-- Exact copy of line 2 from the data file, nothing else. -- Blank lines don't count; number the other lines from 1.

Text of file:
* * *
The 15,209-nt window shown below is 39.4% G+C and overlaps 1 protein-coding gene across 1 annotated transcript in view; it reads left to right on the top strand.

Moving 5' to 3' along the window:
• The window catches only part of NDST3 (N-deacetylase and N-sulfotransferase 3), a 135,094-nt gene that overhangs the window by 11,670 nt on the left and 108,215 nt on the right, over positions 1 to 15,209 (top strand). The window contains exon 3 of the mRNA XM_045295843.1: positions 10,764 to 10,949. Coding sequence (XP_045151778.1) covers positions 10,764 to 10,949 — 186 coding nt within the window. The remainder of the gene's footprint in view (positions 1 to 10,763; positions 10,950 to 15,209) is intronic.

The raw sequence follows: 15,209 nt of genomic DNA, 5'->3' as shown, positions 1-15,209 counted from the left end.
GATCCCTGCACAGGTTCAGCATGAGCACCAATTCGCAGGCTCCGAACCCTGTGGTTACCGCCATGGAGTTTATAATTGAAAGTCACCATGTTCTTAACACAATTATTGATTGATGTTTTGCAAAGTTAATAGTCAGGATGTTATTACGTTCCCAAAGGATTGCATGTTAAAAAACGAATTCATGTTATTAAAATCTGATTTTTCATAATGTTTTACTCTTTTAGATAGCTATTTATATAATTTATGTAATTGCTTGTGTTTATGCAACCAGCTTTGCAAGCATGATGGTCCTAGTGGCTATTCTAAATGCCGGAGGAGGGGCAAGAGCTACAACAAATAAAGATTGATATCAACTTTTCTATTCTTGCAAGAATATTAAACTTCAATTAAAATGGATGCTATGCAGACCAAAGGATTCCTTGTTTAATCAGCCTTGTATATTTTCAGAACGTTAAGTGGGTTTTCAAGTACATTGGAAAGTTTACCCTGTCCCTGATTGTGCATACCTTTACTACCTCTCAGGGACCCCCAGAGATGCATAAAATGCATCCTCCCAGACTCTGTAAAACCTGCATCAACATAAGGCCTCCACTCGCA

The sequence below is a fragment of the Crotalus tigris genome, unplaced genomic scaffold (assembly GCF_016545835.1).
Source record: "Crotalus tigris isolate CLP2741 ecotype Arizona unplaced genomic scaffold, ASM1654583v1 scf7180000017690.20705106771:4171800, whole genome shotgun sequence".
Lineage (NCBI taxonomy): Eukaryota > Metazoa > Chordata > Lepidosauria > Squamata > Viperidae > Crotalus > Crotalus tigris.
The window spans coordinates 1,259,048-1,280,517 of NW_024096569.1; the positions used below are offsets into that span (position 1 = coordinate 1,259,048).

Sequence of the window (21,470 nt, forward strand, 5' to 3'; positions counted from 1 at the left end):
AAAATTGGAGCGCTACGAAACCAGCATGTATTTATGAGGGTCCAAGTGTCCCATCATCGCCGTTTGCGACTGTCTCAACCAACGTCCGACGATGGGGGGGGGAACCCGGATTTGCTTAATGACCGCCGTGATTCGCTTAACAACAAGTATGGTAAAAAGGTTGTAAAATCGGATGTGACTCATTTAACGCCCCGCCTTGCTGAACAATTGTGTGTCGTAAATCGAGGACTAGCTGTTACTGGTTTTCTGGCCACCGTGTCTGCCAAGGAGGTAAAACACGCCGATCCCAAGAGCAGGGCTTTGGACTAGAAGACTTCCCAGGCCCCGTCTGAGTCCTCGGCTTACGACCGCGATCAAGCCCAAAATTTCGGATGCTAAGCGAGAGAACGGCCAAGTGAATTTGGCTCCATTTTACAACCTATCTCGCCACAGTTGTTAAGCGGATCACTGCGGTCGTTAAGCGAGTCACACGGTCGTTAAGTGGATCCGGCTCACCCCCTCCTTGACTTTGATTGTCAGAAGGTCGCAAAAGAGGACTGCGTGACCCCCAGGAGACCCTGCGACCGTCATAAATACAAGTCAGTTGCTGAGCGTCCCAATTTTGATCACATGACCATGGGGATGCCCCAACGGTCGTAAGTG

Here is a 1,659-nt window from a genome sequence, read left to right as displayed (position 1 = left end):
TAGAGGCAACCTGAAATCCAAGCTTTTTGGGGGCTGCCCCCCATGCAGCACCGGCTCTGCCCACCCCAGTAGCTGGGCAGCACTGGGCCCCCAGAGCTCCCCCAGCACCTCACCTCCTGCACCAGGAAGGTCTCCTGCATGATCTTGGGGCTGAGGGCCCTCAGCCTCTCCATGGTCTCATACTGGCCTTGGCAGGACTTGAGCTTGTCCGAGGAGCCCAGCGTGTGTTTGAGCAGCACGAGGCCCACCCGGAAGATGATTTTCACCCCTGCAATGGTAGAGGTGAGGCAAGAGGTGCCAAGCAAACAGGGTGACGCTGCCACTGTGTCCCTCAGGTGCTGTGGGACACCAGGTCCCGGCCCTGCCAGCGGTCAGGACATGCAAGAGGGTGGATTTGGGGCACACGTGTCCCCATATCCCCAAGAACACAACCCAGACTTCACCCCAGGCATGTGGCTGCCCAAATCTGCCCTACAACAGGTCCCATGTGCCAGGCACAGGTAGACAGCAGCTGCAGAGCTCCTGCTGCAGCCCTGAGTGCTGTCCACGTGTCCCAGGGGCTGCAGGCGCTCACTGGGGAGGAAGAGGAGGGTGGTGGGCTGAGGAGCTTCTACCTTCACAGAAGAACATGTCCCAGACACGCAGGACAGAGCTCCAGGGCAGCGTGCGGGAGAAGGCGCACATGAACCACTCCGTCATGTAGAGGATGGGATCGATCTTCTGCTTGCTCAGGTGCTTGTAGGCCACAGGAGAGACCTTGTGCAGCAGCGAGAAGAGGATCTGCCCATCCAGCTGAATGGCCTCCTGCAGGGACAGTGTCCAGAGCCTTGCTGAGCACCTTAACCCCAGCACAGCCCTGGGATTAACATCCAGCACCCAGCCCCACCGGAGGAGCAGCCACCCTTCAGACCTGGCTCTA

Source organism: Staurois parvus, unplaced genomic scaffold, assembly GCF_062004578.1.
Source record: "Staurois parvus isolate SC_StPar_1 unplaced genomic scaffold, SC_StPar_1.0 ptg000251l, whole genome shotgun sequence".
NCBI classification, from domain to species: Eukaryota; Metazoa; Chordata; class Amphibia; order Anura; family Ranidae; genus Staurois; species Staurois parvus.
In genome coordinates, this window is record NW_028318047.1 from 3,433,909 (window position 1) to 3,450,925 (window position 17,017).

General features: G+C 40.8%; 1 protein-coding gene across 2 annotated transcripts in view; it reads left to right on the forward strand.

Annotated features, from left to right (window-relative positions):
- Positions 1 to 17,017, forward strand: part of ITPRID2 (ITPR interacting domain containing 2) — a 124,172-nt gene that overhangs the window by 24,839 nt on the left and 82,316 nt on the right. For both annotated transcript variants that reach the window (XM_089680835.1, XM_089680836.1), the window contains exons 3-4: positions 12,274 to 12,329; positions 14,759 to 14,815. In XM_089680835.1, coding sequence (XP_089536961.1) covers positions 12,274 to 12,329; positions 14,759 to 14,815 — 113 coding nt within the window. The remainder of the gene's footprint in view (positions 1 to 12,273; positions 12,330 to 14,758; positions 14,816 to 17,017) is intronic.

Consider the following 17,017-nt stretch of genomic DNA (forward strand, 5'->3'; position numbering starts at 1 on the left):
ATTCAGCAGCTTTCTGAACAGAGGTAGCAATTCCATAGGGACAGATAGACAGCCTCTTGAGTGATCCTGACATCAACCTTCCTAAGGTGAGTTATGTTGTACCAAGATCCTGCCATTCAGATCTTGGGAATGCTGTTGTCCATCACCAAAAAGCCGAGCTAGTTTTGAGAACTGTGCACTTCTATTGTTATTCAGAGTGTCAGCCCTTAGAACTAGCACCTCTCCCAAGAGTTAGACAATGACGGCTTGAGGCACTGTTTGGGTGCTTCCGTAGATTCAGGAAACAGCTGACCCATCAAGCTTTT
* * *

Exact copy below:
Moving 5' to 3' along the window: